When staff tries to circulate a barcoded item that is not in the system, Evergreen prompts to see if they would like to circulate the item as Pre-cataloged. This creates an item record in the database, but no corresponding bibliographic record (though staff may record a temporary title and author for the item). Upon return of the item during Check In, Evergreen optionally alerts staff that the item is a Pre-Cat. The item may be transferred to an existing volume/record at any time and maintain its circulation history.
Evergreen also allows you to track non-barcoded (non-cataloged) items. You can define arbitrary non-cat types and corresponding loan durations for specific libraries and/or specific sets of libraries based on the organization hierarchy. Non-Cat items work on the honor system: when one "circulates", it is listed on a patron's record until the loan duration expires, at which point it is no longer listed on the patron's record. These circulations can be distinguished from cataloged circulations in statistical reporting. Non-cat items may also be marked as "used in-house", which is distinct from regular circulations.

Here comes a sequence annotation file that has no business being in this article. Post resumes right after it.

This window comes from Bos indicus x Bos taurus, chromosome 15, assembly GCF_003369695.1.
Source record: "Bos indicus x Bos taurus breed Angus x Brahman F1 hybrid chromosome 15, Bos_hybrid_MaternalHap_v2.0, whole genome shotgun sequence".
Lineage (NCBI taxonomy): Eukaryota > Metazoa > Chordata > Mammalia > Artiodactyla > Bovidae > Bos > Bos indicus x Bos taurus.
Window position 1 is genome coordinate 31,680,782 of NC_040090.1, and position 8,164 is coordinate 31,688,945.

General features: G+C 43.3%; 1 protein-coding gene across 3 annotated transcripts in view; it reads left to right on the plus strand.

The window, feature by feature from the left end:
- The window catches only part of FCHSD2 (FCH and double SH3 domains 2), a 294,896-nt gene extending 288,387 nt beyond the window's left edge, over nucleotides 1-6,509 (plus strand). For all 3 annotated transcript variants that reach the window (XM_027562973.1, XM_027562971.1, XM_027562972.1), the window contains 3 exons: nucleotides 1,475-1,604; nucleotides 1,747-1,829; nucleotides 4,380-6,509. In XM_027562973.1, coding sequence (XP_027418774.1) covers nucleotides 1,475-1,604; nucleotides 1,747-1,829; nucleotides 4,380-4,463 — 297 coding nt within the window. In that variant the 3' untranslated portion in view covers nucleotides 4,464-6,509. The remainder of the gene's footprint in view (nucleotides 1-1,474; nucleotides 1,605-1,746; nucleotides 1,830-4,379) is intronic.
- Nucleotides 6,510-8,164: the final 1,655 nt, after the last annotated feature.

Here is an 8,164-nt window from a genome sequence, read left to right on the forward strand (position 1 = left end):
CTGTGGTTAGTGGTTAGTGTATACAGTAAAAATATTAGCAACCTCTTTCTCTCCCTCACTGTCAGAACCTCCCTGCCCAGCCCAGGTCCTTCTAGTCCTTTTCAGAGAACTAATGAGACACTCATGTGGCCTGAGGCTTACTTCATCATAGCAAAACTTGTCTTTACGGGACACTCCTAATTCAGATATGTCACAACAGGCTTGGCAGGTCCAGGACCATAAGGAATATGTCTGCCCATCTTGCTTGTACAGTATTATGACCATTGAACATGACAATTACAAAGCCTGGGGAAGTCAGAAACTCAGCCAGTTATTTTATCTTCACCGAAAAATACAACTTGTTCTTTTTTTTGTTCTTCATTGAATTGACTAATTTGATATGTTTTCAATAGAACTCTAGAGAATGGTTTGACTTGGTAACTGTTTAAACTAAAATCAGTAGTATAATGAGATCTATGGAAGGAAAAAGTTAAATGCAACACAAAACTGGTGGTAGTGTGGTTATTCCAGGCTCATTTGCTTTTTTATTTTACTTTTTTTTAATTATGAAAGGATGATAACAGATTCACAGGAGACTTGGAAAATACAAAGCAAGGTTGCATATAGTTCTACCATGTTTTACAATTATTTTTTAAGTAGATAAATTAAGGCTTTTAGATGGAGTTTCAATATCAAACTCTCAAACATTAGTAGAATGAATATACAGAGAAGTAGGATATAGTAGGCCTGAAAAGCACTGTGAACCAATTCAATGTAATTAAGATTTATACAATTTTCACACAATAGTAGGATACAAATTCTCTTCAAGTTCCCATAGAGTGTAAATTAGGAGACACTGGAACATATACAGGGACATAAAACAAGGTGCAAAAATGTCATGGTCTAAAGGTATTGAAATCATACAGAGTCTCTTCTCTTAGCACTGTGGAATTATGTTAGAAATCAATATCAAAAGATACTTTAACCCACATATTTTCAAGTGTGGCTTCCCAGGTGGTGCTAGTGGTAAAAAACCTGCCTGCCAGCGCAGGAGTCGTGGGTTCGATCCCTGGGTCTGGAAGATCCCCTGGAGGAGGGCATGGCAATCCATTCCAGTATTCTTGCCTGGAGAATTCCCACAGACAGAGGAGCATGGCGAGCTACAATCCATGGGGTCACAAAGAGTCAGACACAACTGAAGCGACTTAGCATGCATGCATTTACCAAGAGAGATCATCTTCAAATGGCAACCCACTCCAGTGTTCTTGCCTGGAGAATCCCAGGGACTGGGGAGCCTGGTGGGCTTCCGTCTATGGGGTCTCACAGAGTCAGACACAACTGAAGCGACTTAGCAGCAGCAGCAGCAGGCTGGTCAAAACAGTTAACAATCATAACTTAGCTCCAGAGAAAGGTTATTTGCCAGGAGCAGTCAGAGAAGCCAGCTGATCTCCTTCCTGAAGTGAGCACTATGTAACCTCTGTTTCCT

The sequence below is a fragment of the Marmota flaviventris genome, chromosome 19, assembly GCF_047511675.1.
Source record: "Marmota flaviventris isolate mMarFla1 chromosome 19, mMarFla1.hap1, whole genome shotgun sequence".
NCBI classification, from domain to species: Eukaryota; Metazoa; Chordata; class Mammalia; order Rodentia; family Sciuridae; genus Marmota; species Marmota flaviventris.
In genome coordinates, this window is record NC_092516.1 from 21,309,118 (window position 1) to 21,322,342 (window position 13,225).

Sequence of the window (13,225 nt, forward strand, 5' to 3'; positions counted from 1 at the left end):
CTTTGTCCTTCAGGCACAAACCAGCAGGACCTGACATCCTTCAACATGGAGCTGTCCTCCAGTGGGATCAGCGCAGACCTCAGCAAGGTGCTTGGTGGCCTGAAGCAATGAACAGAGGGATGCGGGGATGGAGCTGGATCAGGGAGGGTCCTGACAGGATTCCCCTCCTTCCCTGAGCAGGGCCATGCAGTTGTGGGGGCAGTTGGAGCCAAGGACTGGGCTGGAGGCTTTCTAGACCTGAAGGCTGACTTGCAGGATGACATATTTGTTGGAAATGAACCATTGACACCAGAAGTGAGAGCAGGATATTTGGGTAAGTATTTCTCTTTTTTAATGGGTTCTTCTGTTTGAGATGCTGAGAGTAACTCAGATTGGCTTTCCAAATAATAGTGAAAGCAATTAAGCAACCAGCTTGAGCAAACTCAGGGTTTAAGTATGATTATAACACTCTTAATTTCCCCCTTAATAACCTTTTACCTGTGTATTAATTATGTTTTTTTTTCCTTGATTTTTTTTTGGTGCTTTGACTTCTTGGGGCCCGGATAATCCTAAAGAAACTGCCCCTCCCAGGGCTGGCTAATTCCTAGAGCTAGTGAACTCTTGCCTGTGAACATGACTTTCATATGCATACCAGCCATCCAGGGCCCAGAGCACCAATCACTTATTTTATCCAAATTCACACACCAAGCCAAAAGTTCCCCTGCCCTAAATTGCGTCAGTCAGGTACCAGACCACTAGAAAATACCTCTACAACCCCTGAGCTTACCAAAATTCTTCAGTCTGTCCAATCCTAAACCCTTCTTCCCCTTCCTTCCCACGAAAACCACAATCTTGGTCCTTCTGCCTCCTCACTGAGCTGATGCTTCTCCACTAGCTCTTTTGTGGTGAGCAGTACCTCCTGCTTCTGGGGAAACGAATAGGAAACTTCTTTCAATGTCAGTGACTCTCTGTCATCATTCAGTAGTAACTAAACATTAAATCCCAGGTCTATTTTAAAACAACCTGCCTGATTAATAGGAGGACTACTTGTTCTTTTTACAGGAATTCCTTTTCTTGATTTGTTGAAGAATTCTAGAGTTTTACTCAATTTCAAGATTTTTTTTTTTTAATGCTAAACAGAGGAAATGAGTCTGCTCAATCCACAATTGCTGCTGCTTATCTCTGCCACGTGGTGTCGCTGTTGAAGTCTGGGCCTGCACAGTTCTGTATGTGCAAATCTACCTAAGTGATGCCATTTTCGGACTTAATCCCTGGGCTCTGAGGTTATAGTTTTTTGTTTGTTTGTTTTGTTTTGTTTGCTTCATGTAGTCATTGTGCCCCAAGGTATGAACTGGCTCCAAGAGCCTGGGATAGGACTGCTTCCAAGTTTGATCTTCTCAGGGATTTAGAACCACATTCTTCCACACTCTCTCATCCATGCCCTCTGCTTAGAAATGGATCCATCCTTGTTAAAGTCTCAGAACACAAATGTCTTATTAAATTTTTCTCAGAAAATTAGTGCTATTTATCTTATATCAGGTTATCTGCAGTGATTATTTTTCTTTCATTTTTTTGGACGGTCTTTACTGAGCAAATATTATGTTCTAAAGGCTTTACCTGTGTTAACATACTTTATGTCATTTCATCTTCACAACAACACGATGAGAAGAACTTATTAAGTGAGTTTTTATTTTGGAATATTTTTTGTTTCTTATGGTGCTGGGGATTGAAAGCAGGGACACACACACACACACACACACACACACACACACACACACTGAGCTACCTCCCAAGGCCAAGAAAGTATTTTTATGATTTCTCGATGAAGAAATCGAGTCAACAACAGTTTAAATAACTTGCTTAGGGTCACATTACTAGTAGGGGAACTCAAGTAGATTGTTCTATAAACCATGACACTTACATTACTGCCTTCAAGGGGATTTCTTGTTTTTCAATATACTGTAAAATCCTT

The Check In interface handles returns of barcoded items, as well as hold captures (both opportunistic and from shelf-pulls). You may place the interface in a visually distinguished backdating mode for batch processing of, for example, overnight and bookdrop returns, with an arbitrary Effective Date for the purpose of automatically voiding inadvertant fine accrual. Check In may optionally automatically print Hold and Transit slips.